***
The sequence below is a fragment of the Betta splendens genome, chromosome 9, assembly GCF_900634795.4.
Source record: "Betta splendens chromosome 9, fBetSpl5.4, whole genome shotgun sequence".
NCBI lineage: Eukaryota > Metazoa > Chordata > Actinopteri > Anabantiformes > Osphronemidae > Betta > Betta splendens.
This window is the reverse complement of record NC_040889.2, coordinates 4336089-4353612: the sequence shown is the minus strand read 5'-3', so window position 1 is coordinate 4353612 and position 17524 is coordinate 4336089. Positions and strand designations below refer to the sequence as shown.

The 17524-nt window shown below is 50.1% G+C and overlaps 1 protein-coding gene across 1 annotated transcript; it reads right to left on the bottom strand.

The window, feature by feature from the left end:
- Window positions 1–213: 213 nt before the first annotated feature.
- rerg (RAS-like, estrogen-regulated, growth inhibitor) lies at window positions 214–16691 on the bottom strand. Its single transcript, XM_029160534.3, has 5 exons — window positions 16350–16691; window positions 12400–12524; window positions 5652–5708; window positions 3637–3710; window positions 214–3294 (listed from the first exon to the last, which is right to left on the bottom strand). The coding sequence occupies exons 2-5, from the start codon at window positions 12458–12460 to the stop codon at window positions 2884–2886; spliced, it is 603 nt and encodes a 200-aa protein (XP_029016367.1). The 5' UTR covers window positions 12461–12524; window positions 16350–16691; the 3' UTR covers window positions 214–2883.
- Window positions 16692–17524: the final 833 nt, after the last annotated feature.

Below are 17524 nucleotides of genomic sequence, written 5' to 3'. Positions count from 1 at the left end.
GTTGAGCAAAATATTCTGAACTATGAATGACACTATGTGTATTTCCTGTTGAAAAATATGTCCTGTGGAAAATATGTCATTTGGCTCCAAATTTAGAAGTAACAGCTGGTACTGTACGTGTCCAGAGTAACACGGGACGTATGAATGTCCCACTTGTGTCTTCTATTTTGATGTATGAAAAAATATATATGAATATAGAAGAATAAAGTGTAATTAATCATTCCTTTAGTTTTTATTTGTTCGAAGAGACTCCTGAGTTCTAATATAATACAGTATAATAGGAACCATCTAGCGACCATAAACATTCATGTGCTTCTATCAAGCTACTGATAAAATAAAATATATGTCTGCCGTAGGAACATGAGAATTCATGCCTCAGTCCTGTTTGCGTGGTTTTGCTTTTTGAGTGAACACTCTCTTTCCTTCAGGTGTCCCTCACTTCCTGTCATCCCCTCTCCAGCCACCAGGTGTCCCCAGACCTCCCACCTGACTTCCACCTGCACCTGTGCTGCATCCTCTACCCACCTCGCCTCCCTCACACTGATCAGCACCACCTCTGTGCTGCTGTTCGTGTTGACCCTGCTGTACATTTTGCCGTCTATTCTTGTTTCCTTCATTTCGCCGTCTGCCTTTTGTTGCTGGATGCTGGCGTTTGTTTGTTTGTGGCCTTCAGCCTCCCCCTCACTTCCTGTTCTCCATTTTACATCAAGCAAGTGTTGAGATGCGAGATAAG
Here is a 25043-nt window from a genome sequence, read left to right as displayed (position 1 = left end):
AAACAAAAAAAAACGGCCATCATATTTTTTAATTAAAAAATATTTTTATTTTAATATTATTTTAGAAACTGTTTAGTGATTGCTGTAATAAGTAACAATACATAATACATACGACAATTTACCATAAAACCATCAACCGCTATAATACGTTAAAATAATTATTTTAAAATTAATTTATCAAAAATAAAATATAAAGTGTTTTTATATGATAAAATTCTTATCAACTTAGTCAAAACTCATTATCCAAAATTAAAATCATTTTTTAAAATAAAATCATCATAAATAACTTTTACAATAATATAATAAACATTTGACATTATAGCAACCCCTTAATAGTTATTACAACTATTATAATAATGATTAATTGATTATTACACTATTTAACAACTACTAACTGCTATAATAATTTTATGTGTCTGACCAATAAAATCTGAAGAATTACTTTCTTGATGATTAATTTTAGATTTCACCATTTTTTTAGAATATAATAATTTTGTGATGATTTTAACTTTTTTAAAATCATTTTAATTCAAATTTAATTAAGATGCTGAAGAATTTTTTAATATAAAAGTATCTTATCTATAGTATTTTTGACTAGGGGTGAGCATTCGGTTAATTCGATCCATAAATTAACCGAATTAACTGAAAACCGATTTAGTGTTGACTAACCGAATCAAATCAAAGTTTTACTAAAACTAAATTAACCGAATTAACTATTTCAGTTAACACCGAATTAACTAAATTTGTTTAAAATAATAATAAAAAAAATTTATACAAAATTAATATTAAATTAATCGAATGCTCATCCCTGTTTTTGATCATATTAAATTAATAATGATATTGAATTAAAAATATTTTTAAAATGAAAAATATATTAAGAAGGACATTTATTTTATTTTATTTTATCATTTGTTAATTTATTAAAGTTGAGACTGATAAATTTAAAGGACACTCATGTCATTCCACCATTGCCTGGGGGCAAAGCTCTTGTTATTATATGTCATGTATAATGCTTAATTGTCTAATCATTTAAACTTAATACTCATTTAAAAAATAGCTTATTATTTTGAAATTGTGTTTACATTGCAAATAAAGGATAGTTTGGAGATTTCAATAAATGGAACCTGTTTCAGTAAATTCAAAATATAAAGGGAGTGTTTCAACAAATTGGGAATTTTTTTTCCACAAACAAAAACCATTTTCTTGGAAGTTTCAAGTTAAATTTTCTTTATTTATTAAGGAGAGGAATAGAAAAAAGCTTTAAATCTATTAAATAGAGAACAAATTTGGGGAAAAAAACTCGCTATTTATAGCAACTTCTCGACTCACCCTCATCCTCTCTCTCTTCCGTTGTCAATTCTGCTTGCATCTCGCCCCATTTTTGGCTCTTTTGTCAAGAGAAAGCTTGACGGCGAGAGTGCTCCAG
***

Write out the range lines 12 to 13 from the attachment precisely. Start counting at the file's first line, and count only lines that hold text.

Here is a 25043-nt window from a genome sequence, read left to right as displayed (position 1 = left end):
AAACAAAAAAAAACGGCCATCATATTTTTTAATTAAAAAATATTTTTATTTTAATATTATTTTAGAAACTGTTTAGTGATTGCTGTAATAAGTAACAATACATAATACATACGACAATTTACCATAAAACCATCAACCGCTATAATACGTTAAAATAATTATTTTAAAATTAATTTATCAAAAATAAAATATAAAGTGTTTTTATATGATAAAATTCTTATCAACTTAGTCAAAACTCATTATCCAAAATTAAAATCATTTTTTAAAATAAAATCATCATAAATAACTTTTACAATAATATAATAAACATTTGACATTATAGCAACCCCTTAATAGTTATTACAACTATTATAATAATGATTAATTGATTATTACACTATTTAACAACTACTAACTGCTATAATAATTTTATGTGTCTGACCAATAAAATCTGAAGAATTACTTTCTTGATGATTAATTTTAGATTTCACCATTTTTTTAGAATATAATAATTTTGTGATGATTTTAACTTTTTTAAAATCATTTTAATTCAAATTTAATTAAGATGCTGAAGAATTTTTTAATATAAAAGTATCTTATCTATAGTATTTTTGACTAGGGGTGAGCATTCGGTTAATTCGATCCATAAATTAACCGAATTAACTGAAAACCGATTTAGTGTTGACTAACCGAATCAAATCAAAGTTTTACTAAAACTAAATTAACCGAATTAACTATTTCAGTTAACACCGAATTAACTAAATTTGTTTAAAATAATAATAAAAAAAATTTATACAAAATTAATATTAAATTAATCGAATGCTCATCCCTGTTTTTGATCATATTAAATTAATAATGATATTGAATTAAAAATATTTTTAAAATGAAAAATATATTAAGAAGGACATTTATTTTATTTTATTTTATCATTTGTTAATTTATTAAAGTTGAGACTGATAAATTTAAAGGACACTCATGTCATTCCACCATTGCCTGGGGGCAAAGCTCTTGTTATTATATGTCATGTATAATGCTTAATTGTCTAATCATTTAAACTTAATACTCATTTAAAAAATAGCTTATTATTTTGAAATTGTGTTTACATTGCAAATAAAGGATAGTTTGGAGATTTCAATAAATGGAACCTGTTTCAGTAAATTCAAAATATAAAGGGAGTGTTTCAACAAATTGGGAATTTTTTTTCCACAAACAAAAACCATTTTCTTGGAAGTTTCAAGTTAAATTTTCTTTATTTATTAAGGAGAGGAATAGAAAAAAGCTTTAAATCTATTAAATAGAGAACAAATTTGGGGAAAAAAACTCGCTATTTATAGCAACTTCTCGACTCACCCTCATCCTCTCTCTCTTCCGTTGTCAATTCTGCTTGCATCTCGCCCCATTTTTGGCTCTTTTGTCAAGAGAAAGCTTGACGGCGAGAGTGCTCCAG